By MARC BERMAN
Last Updated: 1:39 PM, May 21, 2012
Free agency is 5 1/2 weeks away, but Jeremy Lin’s agent already is setting the groundwork for what could be a complicated negotiation.
Roger Montgomery, in a rare interview, told The Post nothing is assured regarding Lin’s Knicks future, despite interim coach Mike Woodson’s declaration the global phenom — who becomes a restricted free agent on July 1 — would “absolutely’’ return.
When asked if he expects the Knicks negotiation to be cut-and-dried, Montgomery forewarned: “I don’t expect that. We’re not anticipating that’s going to happen. We don’t have assurances of anything. I know history shows most restricted free agents go back to their team, but I’m not going to assume anything. We’re waiting to see what happens.’’
Montgomery’s emphatic remarks — coupled with Lin’s “nothing’s set in stone’’ comment on Trash Bag Day — seem to be strategic messaging.
There is a possibility the Knicks will force Lin, 24, and his reps to find the point guard’s market value by first signing an offer sheet from another team, which must project Lin’s potential from a 26-game window when he played starter’s minutes.
Lin, who made $762,000 this season, also must find a club that feels the Knicks won’t match the offer. The good news for Montgomery is in the new collective bargaining agreement, teams have just three days to match an offer, less than the prior seven-day window that hamstrung teams.
Montgomery must create the impression the Knicks are not locks to retain Lin to spur teams to present an offer sheet. A source confirmed Toronto, which has a large Chinese population, will be one suitor.
The Knicks ultimately control Lin’s destiny because they cannot be outbid. And if the Players Association wins its arbitration hearing and restores Lin’s early Bird rights, it is a virtual certainty the Knicks will match any offer because the Bird exception means teams can exceed the salary cap to re-sign players.
That would allow the Knicks to keep their $5 million mid-level exception to sign a solid, veteran point guard from a list that starts with Steve Nash but also includes Jameer Nelson, Andre Miller, Ramon Sessions, Lou Williams and Raymond Felton.
A source said the arbitration hearing date will be set this week. If the union loses and the Knicks need their $5M mid-level exception to re-sign Lin, it could get trickier.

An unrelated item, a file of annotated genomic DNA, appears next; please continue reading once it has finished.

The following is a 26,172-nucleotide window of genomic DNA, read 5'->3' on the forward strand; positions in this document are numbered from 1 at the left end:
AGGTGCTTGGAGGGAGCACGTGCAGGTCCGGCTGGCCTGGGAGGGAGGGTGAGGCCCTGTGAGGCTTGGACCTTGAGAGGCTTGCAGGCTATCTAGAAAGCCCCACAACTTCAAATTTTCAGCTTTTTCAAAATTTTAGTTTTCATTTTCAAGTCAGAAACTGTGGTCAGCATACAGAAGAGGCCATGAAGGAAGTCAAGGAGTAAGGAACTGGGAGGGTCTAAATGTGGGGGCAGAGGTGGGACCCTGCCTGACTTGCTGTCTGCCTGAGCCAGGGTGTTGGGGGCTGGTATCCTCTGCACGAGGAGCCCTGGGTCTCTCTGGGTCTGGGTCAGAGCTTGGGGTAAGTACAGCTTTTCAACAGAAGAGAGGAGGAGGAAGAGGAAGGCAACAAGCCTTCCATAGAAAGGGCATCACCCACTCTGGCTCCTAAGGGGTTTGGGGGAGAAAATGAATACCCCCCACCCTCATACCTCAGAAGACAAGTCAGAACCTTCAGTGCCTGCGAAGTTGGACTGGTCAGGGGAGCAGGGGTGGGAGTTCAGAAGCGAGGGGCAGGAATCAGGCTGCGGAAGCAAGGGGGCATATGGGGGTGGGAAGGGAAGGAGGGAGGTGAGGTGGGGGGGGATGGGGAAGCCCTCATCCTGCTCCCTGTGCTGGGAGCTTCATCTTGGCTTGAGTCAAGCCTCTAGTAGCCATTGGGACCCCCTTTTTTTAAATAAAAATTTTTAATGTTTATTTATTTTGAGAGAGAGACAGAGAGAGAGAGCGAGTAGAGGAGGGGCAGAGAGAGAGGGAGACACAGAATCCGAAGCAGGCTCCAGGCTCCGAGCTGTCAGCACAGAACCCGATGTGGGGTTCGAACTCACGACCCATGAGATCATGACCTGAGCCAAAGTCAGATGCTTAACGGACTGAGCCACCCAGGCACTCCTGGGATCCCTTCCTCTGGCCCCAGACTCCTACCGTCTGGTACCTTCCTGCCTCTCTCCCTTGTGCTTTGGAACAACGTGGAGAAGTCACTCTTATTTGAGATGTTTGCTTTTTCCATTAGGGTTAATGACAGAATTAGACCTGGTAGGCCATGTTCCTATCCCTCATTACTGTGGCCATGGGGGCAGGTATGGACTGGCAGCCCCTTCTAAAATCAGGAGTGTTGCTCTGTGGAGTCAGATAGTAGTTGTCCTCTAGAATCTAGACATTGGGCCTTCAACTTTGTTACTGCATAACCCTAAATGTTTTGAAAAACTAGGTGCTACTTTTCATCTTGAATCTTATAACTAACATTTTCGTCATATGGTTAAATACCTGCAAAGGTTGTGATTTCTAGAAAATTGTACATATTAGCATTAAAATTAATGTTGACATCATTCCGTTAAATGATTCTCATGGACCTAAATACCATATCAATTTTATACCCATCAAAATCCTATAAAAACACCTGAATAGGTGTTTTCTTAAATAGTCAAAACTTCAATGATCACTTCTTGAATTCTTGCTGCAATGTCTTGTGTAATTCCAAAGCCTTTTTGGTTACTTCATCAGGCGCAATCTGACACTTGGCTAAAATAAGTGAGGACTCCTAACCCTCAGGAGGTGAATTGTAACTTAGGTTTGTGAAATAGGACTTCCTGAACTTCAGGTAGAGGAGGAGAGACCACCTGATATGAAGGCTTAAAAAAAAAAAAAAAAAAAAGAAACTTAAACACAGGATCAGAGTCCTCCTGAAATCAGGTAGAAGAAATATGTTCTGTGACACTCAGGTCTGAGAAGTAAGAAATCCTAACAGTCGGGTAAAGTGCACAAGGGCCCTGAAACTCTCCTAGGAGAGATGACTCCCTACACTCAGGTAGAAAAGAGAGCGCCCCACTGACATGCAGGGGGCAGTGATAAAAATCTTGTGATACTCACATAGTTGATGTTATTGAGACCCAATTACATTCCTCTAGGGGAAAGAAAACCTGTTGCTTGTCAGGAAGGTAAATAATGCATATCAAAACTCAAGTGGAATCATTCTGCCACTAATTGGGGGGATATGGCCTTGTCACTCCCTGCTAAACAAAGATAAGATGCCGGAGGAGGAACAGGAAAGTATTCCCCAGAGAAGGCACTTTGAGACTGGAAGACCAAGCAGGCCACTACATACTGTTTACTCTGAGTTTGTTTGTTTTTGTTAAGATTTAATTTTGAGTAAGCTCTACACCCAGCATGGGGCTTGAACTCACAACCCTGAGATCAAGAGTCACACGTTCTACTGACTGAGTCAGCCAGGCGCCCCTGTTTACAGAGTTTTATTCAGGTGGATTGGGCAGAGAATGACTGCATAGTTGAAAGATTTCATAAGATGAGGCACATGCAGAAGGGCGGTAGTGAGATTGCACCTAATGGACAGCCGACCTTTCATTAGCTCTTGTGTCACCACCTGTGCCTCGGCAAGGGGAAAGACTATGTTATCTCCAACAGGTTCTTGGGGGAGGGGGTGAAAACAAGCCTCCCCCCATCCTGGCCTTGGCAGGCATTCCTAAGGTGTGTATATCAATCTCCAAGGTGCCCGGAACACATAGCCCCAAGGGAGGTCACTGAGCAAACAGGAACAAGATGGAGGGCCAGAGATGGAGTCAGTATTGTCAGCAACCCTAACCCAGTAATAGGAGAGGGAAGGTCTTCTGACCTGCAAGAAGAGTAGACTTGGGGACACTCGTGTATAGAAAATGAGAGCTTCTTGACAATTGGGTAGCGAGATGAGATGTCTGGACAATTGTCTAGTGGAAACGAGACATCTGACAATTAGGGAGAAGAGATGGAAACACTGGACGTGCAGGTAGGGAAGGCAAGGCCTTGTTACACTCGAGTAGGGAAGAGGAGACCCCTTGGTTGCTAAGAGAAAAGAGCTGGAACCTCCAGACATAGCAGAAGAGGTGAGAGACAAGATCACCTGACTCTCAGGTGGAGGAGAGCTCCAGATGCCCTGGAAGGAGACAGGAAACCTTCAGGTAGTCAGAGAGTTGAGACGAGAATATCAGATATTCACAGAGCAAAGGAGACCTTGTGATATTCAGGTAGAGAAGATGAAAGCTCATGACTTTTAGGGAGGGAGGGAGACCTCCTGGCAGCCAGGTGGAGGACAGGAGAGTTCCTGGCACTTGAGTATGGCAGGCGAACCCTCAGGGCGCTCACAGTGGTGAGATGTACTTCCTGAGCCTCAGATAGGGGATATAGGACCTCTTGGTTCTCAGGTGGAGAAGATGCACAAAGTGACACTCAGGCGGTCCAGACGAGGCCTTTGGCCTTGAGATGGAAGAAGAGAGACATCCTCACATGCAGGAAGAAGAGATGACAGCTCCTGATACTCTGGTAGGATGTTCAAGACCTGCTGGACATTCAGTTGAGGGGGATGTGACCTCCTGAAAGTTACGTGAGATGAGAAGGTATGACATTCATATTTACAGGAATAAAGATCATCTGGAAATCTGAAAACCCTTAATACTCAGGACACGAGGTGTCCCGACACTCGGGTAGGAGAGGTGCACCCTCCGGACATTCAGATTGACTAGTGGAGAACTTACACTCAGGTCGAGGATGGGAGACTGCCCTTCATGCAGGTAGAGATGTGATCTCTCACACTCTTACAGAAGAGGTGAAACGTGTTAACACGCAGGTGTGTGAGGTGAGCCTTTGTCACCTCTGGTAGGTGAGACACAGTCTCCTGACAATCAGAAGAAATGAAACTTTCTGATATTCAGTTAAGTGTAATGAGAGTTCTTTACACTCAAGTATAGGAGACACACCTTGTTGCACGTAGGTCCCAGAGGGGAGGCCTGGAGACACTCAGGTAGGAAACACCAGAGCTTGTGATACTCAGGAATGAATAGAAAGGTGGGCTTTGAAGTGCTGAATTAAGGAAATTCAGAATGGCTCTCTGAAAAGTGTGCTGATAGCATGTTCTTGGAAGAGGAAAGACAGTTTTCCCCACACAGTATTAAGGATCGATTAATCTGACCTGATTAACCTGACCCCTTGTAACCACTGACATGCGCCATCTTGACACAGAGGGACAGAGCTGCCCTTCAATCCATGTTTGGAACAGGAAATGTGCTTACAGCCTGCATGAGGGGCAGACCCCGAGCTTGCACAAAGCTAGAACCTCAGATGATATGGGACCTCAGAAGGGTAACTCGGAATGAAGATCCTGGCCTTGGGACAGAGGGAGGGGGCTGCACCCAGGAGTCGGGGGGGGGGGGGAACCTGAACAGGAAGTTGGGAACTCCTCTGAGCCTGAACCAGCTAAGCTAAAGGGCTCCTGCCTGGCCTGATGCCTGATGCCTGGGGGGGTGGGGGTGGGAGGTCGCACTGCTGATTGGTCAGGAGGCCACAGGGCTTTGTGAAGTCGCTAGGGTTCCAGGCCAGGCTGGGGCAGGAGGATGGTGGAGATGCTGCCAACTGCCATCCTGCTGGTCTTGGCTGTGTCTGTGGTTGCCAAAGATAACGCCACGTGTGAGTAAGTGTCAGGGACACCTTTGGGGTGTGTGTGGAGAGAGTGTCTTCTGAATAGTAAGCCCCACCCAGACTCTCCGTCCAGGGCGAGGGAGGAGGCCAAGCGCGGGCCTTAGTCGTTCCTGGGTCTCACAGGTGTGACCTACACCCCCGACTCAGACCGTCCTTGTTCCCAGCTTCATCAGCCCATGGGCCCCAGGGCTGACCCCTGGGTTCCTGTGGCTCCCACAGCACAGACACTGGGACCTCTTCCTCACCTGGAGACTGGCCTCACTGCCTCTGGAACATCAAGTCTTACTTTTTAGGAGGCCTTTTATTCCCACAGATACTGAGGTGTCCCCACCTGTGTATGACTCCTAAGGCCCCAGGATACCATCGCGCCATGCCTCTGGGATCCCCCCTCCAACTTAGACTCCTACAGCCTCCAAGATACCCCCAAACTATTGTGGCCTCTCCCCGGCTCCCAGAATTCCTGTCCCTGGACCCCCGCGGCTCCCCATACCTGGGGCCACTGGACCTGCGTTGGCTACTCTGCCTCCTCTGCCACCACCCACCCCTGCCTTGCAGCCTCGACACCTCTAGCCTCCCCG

Under the CBA, teams under the cap — such as Toronto — can offer Lin the league’s average salary of about $5M for the first two years, then jack the third and fourth years to the maximum of $15 million. The club is permitted to do so only if it is far enough below the cap to take in the average wage of Lin’s four-year offer. Such a “back-loaded offer’’ causes concerns for the Knicks, who by the third year of Lin’s contract would be well over the luxury-tax apron of $74 million, costing them a heavy tax and their full mid-level exception as a taxpayer.
However, the financial boon of having Lin as a Knick for the next four years may be too sweet to consider future luxury-tax penalties. The Knicks’ merchandising in the U.S. and Asia may go through the roof as owner James Dolan looks to recoup the $850 million he invested into the Garden transformation. Lin’s No. 17 jersey was the second-biggest seller in the NBA for the year despite only being available from February on.
On the basketball side, Lin plays the position at which the Knicks are neediest. If they are comfortable his rehab from a torn meniscus finishes well, it will be tough for them not to match, even for their entire $5M mid-level exception.
Montgomery said Lin is in the final stages of his rehab and will head to his native Northern California soon.
“He’s doing well, trying still [to] get stronger and heal,’’ Montgomery said.
The hope is for Lin to participate in July’s Olympic training camp as a member of the U.S. Select Team that practices against Team USA. However, if he is still unsigned, that could be curtailed.
“It hasn’t been settled, but he’d be excited to do it,’’ Montgomery said.